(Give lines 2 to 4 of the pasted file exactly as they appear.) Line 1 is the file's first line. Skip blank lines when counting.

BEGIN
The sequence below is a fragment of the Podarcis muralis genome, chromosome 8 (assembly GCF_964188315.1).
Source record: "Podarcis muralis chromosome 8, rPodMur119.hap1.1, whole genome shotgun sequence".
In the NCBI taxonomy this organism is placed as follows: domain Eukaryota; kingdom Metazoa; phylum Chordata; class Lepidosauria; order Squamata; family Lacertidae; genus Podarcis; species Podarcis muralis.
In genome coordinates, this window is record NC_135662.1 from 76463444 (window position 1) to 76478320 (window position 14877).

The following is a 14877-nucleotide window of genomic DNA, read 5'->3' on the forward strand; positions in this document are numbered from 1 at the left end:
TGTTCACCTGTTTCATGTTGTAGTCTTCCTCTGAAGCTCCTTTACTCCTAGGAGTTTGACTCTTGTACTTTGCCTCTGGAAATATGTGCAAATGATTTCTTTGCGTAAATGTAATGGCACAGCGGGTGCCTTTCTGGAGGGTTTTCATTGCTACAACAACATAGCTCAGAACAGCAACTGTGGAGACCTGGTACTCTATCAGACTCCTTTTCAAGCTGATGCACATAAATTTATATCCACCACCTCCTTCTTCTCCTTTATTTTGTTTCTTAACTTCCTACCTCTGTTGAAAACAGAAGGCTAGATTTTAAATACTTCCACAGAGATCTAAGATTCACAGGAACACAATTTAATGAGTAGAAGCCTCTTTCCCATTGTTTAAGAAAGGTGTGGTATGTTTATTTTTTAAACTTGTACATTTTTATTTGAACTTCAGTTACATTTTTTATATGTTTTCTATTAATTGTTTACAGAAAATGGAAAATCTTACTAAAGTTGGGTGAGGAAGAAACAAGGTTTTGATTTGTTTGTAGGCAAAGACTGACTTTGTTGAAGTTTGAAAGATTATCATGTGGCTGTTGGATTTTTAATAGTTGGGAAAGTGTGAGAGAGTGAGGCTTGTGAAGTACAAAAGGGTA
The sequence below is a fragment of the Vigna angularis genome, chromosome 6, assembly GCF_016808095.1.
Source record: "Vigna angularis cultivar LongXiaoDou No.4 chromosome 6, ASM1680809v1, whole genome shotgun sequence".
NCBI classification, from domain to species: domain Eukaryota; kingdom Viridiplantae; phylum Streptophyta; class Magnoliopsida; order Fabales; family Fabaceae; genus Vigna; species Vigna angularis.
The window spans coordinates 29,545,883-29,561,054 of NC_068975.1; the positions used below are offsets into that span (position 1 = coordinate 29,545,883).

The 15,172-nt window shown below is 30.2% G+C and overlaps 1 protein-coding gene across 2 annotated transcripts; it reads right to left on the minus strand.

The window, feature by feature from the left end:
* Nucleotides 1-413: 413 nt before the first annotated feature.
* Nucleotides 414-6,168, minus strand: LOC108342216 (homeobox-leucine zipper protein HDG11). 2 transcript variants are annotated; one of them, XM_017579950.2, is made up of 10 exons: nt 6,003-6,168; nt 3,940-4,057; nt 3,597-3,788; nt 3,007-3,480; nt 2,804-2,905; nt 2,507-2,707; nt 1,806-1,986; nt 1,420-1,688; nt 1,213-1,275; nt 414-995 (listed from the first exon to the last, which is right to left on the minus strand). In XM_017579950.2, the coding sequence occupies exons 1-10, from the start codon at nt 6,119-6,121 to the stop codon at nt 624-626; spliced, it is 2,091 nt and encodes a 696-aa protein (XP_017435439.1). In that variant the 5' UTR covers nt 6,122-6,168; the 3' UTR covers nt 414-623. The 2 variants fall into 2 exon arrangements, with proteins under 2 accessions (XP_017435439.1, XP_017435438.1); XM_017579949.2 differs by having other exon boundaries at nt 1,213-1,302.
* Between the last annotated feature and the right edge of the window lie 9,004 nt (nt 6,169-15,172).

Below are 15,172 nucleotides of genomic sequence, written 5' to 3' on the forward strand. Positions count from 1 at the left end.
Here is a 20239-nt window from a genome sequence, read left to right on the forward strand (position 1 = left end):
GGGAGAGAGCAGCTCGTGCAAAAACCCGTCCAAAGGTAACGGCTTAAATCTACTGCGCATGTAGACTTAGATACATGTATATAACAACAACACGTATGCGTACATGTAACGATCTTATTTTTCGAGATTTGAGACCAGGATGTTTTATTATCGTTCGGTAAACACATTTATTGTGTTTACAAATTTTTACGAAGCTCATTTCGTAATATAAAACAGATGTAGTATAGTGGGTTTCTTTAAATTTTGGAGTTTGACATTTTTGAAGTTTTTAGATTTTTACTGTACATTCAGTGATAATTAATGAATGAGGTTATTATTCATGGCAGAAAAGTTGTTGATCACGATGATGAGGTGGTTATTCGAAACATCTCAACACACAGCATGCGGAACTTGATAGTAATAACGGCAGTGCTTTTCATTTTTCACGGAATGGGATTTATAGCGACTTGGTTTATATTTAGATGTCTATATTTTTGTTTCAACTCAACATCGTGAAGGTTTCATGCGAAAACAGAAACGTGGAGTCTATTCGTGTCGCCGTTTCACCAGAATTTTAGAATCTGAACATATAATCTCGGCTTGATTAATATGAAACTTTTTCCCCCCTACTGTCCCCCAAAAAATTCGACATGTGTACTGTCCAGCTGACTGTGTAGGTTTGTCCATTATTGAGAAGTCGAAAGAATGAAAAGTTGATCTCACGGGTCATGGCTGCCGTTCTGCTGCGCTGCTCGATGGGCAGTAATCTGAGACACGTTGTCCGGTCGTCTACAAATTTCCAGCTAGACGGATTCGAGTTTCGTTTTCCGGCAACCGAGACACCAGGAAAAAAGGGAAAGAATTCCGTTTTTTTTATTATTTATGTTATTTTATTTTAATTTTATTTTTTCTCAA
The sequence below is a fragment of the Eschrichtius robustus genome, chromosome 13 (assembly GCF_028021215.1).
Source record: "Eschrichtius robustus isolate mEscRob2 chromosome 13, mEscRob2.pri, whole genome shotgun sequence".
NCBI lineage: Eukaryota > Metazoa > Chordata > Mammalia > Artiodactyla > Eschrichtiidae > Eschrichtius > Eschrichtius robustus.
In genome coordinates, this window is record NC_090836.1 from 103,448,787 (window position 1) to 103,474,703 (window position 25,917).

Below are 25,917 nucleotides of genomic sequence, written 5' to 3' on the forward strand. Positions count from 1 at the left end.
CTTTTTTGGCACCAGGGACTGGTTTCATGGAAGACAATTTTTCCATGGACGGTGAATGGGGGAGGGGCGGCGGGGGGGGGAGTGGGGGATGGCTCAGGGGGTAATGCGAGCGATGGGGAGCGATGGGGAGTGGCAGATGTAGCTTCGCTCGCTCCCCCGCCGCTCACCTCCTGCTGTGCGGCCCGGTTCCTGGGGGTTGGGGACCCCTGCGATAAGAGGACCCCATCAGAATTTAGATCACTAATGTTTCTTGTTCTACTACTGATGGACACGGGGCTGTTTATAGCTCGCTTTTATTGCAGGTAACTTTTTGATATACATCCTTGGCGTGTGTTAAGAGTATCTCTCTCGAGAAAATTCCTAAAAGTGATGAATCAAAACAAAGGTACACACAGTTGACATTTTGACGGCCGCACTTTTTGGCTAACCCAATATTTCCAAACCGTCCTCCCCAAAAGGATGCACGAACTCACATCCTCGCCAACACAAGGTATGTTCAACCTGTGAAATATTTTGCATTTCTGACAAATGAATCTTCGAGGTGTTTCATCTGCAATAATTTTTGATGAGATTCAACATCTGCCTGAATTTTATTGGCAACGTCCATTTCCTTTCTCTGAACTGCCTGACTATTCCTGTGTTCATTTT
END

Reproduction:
Source record: "Podarcis muralis chromosome 8, rPodMur119.hap1.1, whole genome shotgun sequence".
In the NCBI taxonomy this organism is placed as follows: domain Eukaryota; kingdom Metazoa; phylum Chordata; class Lepidosauria; order Squamata; family Lacertidae; genus Podarcis; species Podarcis muralis.
In genome coordinates, this window is record NC_135662.1 from 76463444 (window position 1) to 76478320 (window position 14877).